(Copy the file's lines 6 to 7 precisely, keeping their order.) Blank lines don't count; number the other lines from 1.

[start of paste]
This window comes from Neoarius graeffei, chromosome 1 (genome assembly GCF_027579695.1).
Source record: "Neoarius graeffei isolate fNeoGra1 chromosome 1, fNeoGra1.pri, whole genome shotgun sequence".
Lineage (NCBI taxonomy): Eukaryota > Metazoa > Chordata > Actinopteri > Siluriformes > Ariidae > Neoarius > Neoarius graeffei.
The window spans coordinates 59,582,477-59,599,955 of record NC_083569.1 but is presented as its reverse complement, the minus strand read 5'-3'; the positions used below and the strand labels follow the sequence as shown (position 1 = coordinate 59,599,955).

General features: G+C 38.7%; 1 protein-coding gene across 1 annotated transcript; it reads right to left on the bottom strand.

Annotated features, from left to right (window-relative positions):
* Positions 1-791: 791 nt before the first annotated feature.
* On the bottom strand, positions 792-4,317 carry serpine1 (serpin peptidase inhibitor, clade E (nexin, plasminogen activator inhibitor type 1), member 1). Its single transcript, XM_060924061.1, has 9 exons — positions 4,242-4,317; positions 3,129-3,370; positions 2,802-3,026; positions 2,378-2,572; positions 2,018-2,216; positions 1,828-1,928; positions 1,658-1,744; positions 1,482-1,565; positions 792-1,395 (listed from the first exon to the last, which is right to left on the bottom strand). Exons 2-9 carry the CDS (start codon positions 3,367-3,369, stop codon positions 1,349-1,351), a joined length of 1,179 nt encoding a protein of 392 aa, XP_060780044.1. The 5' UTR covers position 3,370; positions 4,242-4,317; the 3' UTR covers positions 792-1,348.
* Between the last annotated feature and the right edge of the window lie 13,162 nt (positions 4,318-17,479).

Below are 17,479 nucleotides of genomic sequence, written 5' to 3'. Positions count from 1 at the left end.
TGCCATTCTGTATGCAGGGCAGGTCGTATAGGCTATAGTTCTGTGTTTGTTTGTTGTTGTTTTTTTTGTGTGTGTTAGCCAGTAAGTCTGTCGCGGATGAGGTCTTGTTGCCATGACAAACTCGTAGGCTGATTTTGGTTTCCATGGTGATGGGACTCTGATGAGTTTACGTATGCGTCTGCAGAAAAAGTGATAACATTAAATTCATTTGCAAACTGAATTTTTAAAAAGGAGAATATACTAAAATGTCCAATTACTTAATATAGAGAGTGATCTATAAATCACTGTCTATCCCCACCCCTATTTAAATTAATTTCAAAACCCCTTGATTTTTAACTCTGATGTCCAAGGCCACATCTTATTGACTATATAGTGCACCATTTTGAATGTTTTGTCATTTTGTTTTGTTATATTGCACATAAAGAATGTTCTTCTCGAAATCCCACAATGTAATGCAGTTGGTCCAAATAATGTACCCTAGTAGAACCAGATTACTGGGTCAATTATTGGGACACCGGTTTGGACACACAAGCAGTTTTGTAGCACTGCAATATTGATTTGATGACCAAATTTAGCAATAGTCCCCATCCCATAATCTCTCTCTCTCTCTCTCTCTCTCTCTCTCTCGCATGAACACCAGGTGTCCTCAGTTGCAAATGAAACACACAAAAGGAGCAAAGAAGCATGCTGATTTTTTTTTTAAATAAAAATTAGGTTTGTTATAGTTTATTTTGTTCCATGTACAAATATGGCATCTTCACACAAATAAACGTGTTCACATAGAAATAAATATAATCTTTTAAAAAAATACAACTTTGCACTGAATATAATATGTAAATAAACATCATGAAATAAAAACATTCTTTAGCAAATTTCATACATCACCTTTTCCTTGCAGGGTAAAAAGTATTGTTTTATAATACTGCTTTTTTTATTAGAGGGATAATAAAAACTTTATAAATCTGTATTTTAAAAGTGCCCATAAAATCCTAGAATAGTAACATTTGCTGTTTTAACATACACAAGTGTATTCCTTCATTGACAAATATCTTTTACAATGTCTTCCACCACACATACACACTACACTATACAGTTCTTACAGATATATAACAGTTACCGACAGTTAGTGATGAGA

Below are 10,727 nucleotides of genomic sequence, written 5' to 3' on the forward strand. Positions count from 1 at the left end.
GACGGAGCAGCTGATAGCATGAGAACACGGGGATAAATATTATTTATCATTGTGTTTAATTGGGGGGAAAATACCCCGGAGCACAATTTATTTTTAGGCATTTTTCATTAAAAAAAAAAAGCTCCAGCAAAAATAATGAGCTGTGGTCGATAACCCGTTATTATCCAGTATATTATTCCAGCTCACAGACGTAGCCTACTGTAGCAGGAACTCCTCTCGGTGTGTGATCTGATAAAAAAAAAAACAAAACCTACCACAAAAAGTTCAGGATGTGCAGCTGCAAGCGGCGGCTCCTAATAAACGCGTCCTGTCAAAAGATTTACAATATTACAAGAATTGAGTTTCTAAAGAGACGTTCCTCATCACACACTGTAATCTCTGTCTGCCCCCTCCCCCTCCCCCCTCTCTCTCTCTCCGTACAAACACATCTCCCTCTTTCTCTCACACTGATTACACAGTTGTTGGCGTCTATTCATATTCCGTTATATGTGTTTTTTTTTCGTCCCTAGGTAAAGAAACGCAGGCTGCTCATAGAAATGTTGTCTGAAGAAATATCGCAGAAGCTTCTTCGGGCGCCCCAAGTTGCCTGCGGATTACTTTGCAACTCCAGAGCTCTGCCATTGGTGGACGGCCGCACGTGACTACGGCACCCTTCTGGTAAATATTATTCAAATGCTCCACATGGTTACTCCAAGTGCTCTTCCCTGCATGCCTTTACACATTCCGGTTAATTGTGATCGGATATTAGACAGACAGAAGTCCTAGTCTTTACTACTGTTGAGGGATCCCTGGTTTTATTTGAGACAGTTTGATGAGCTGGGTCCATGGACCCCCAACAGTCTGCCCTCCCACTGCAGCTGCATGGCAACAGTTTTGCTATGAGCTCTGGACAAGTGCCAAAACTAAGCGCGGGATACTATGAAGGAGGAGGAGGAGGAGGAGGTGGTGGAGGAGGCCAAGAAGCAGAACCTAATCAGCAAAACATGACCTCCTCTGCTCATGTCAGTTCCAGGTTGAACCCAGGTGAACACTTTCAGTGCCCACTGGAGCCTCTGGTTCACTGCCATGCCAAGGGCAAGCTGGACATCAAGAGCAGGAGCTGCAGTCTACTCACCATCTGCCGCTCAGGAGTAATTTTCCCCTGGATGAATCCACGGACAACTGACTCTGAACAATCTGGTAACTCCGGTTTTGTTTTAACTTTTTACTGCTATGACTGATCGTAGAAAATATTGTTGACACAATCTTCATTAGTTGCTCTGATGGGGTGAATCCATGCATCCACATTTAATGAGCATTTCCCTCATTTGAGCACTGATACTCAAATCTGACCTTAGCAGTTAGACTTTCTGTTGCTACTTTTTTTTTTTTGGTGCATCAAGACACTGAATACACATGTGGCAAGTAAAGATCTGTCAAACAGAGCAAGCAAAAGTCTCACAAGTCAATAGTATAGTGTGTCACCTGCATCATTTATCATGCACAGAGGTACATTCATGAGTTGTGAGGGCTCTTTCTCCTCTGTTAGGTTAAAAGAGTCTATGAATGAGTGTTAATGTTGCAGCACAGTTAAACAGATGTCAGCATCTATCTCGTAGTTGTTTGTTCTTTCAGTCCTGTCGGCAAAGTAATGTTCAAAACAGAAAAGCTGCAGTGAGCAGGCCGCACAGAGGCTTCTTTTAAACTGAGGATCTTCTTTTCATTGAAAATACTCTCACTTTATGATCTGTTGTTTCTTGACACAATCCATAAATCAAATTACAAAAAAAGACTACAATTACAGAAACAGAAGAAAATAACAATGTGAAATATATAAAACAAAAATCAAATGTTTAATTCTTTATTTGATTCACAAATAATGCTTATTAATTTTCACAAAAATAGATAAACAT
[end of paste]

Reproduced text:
Annotated features, from left to right (window-relative positions):
* Positions 1-791: 791 nt before the first annotated feature.